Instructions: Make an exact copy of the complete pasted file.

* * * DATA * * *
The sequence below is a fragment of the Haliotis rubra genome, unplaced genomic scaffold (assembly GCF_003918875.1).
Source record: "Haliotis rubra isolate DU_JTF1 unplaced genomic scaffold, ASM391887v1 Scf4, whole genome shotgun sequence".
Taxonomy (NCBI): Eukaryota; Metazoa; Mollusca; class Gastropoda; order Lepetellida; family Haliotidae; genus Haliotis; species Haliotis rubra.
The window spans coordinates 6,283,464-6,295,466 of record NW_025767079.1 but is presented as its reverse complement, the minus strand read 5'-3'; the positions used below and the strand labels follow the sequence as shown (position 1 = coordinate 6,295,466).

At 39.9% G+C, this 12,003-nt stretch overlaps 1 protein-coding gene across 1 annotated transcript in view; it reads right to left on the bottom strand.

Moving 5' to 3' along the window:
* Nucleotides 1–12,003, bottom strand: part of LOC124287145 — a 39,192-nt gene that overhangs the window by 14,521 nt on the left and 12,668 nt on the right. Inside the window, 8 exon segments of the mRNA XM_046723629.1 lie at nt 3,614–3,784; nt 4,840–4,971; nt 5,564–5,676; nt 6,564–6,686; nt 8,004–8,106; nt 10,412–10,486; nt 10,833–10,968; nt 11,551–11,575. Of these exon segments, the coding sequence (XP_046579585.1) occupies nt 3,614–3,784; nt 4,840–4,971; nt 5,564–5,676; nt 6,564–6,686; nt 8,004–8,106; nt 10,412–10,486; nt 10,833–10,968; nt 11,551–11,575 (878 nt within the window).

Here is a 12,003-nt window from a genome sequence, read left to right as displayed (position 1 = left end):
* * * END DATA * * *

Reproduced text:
The sequence below is a fragment of the Haliotis rubra genome, unplaced genomic scaffold (assembly GCF_003918875.1).
Source record: "Haliotis rubra isolate DU_JTF1 unplaced genomic scaffold, ASM391887v1 Scf4, whole genome shotgun sequence".
Taxonomy (NCBI): Eukaryota; Metazoa; Mollusca; class Gastropoda; order Lepetellida; family Haliotidae; genus Haliotis; species Haliotis rubra.
The window spans coordinates 6,283,464-6,295,466 of record NW_025767079.1 but is presented as its reverse complement, the minus strand read 5'-3'; the positions used below and the strand labels follow the sequence as shown (position 1 = coordinate 6,295,466).

At 39.9% G+C, this 12,003-nt stretch overlaps 1 protein-coding gene across 1 annotated transcript in view; it reads right to left on the bottom strand.

Moving 5' to 3' along the window:
* Nucleotides 1–12,003, bottom strand: part of LOC124287145 — a 39,192-nt gene that overhangs the window by 14,521 nt on the left and 12,668 nt on the right. Inside the window, 8 exon segments of the mRNA XM_046723629.1 lie at nt 3,614–3,784; nt 4,840–4,971; nt 5,564–5,676; nt 6,564–6,686; nt 8,004–8,106; nt 10,412–10,486; nt 10,833–10,968; nt 11,551–11,575. Of these exon segments, the coding sequence (XP_046579585.1) occupies nt 3,614–3,784; nt 4,840–4,971; nt 5,564–5,676; nt 6,564–6,686; nt 8,004–8,106; nt 10,412–10,486; nt 10,833–10,968; nt 11,551–11,575 (878 nt within the window).

Here is a 12,003-nt window from a genome sequence, read left to right as displayed (position 1 = left end):